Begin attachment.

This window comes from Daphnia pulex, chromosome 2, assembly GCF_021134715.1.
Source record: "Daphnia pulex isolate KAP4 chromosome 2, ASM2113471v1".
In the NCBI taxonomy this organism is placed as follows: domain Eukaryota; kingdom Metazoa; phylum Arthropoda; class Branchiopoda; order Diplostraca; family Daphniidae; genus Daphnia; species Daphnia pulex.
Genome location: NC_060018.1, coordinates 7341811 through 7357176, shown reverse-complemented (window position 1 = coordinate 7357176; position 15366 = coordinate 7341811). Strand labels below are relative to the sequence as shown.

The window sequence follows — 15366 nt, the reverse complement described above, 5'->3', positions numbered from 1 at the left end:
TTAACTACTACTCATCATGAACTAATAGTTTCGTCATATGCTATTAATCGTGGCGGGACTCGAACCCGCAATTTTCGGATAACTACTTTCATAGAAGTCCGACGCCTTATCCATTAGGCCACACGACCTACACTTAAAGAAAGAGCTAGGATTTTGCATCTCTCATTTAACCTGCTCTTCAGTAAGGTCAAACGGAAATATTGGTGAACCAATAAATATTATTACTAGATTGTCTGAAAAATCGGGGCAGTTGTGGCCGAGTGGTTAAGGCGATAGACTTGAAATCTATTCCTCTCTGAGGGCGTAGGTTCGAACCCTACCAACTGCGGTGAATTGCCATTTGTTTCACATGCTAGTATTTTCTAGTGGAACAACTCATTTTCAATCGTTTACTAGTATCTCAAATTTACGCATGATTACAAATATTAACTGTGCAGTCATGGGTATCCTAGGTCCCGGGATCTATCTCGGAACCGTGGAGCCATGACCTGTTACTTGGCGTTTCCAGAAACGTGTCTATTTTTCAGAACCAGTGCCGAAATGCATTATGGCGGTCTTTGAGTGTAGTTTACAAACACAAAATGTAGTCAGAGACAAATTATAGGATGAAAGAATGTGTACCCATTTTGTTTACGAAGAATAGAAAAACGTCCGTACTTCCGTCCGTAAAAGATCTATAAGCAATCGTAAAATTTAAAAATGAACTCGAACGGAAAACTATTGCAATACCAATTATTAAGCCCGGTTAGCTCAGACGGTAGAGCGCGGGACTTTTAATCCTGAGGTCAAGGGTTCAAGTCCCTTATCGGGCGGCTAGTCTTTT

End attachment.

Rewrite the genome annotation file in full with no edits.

This window comes from Daphnia pulex, chromosome 2, assembly GCF_021134715.1.
Source record: "Daphnia pulex isolate KAP4 chromosome 2, ASM2113471v1".
In the NCBI taxonomy this organism is placed as follows: domain Eukaryota; kingdom Metazoa; phylum Arthropoda; class Branchiopoda; order Diplostraca; family Daphniidae; genus Daphnia; species Daphnia pulex.
Genome location: NC_060018.1, coordinates 7341811 through 7357176, shown reverse-complemented (window position 1 = coordinate 7357176; position 15366 = coordinate 7341811). Strand labels below are relative to the sequence as shown.

The window sequence follows — 15366 nt, the reverse complement described above, 5'->3', positions numbered from 1 at the left end:
TTAACTACTACTCATCATGAACTAATAGTTTCGTCATATGCTATTAATCGTGGCGGGACTCGAACCCGCAATTTTCGGATAACTACTTTCATAGAAGTCCGACGCCTTATCCATTAGGCCACACGACCTACACTTAAAGAAAGAGCTAGGATTTTGCATCTCTCATTTAACCTGCTCTTCAGTAAGGTCAAACGGAAATATTGGTGAACCAATAAATATTATTACTAGATTGTCTGAAAAATCGGGGCAGTTGTGGCCGAGTGGTTAAGGCGATAGACTTGAAATCTATTCCTCTCTGAGGGCGTAGGTTCGAACCCTACCAACTGCGGTGAATTGCCATTTGTTTCACATGCTAGTATTTTCTAGTGGAACAACTCATTTTCAATCGTTTACTAGTATCTCAAATTTACGCATGATTACAAATATTAACTGTGCAGTCATGGGTATCCTAGGTCCCGGGATCTATCTCGGAACCGTGGAGCCATGACCTGTTACTTGGCGTTTCCAGAAACGTGTCTATTTTTCAGAACCAGTGCCGAAATGCATTATGGCGGTCTTTGAGTGTAGTTTACAAACACAAAATGTAGTCAGAGACAAATTATAGGATGAAAGAATGTGTACCCATTTTGTTTACGAAGAATAGAAAAACGTCCGTACTTCCGTCCGTAAAAGATCTATAAGCAATCGTAAAATTTAAAAATGAACTCGAACGGAAAACTATTGCAATACCAATTATTAAGCCCGGTTAGCTCAGACGGTAGAGCGCGGGACTTTTAATCCTGAGGTCAAGGGTTCAAGTCCCTTATCGGGCGGCTAGTCTTTT